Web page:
[3] outline for a NP vs P/poly proof based on monotone circuits, hypergraphs, factoring, and slice functions, vzn

[4] Jun Fukuyama P vs NP page

[5] monotone circuits tcs.se chat room

[6] RJ Lipton P vs NP blog

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    $\begingroup$ Fermat's last theorem was open for a long time. It just had to wait for the proper techniques. There is no reason to believe that P vs. NP is unsolvable just because no one could solve it in the first few decades. $\endgroup$ – Yuval Filmus May 10 '13 at 2:53
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    $\begingroup$ no argument. but remember there are far, far mathematicians alive today than have ever been alive in history, probably, and the sophistication of that existing math is extraordinary. btw, personally think P vs NP is provable. $\endgroup$ – vzn May 10 '13 at 3:31
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    $\begingroup$ Mathematicians today are large in number but they also pursue vastly more areas. Most mathematicians today, needless to say, aren't trying to solve P vs. NP. $\endgroup$ – Yuval Filmus May 10 '13 at 3:46
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    $\begingroup$ most major CS proofs at the core are math proofs "under the hood" — It would be more accurate to say all CS proofs are "math proofs", because that's what the word "proof" means. $\endgroup$ – JeffE May 10 '13 at 14:47
  • $\begingroup$ CS has its own language. math has its own language. there is strong overlap, but its not the same. math is much older than CS. there are aspects/elements/structures of CS proofs not part of older math. for example, circuits. but yes, those reduce to graphs (which are old). also, large swathes of modern math dont (yet? seem to?) have application in CS. etc. re "not many mathematicians attempting to solve P vs NP". think the problem has gotten very large/intense effort by top minds inside/outside CS, think top CS researchers would agree. there is much related research. $\endgroup$ – vzn May 10 '13 at 15:06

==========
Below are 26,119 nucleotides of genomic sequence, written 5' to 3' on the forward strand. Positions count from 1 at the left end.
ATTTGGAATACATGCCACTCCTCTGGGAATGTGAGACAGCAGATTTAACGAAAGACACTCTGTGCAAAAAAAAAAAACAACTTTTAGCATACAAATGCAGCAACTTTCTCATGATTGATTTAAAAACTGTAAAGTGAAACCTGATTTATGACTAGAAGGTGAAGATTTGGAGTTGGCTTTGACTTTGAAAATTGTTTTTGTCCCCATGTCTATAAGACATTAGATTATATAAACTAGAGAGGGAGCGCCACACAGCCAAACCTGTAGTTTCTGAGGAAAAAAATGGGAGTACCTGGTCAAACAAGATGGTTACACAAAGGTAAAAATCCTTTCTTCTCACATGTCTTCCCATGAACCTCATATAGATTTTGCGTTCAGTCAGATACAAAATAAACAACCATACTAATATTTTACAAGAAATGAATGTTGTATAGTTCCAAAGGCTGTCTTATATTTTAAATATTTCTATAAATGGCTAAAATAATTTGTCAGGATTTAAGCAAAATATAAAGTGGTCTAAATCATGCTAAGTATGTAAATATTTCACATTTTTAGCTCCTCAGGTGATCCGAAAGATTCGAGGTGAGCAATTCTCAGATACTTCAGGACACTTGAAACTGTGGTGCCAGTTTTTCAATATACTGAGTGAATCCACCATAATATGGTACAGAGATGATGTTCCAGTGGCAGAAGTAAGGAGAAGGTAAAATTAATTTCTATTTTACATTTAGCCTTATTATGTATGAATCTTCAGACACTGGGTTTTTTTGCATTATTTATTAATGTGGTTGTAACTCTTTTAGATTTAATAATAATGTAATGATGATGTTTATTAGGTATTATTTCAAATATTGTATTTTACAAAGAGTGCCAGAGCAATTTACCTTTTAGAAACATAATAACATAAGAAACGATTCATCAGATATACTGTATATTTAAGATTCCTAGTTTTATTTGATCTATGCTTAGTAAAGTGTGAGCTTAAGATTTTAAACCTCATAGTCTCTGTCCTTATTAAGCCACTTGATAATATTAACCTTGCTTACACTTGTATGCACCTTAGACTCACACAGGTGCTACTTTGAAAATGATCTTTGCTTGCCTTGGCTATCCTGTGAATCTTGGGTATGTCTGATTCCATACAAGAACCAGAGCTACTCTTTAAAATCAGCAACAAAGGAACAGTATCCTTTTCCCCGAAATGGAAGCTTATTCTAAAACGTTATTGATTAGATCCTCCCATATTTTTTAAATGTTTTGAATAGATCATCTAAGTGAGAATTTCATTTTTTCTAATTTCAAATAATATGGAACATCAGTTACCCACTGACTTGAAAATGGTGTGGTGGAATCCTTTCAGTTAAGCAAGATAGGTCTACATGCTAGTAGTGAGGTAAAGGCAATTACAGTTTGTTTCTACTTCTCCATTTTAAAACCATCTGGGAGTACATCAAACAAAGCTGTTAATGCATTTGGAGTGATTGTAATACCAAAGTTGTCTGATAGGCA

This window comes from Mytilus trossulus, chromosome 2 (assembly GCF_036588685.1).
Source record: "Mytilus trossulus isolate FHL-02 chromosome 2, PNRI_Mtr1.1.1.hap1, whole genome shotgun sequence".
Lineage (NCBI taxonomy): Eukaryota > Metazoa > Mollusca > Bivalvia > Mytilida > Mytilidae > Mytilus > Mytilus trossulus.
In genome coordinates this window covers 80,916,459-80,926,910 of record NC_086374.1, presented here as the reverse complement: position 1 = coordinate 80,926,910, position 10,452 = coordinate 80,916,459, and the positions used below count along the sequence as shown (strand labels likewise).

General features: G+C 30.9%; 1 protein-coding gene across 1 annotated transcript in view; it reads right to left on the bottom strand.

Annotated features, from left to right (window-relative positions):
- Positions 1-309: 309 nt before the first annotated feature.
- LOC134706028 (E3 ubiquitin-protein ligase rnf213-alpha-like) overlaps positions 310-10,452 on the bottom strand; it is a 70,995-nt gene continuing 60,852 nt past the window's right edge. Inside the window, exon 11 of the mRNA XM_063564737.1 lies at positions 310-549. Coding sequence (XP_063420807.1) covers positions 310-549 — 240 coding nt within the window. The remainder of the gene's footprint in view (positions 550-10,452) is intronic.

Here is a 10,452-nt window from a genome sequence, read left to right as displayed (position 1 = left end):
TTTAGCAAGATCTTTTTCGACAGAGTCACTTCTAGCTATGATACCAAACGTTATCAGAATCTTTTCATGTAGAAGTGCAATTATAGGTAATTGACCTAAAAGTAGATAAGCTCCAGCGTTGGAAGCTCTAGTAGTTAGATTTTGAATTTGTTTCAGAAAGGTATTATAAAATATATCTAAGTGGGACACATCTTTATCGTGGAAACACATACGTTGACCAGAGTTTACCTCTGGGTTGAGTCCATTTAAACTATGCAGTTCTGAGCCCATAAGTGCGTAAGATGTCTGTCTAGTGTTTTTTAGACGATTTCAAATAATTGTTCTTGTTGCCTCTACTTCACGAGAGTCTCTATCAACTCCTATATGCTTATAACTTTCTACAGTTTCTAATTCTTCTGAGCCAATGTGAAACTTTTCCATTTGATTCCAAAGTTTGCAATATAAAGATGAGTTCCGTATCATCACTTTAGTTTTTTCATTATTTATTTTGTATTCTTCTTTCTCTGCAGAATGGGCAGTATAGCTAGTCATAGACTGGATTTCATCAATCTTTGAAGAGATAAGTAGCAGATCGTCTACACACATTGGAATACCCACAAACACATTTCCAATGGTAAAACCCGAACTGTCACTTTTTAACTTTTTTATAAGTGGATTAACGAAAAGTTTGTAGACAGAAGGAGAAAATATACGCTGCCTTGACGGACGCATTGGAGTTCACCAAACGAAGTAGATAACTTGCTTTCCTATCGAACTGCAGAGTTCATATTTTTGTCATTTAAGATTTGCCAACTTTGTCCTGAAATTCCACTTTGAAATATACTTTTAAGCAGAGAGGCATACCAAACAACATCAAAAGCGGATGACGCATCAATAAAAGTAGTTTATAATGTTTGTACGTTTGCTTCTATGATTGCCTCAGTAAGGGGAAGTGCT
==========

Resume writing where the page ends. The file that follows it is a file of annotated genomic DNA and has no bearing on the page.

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The resolved ones obviously aren't on that list... burning questions were the halting problem, what is meant by "algorithm", defining a reasonably "machine independent" way of saying when a solution to a problem is "efficient". The analysis of algorithms is a completely new area, with a rich collection of results. The list goes on.

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    $\begingroup$ The analysis of algorithms is a completely new area — ...dating back to either the 1960s or ancient Egypt, depending on how generously you set the boundaries. $\endgroup$ – JeffE May 10 '13 at 14:48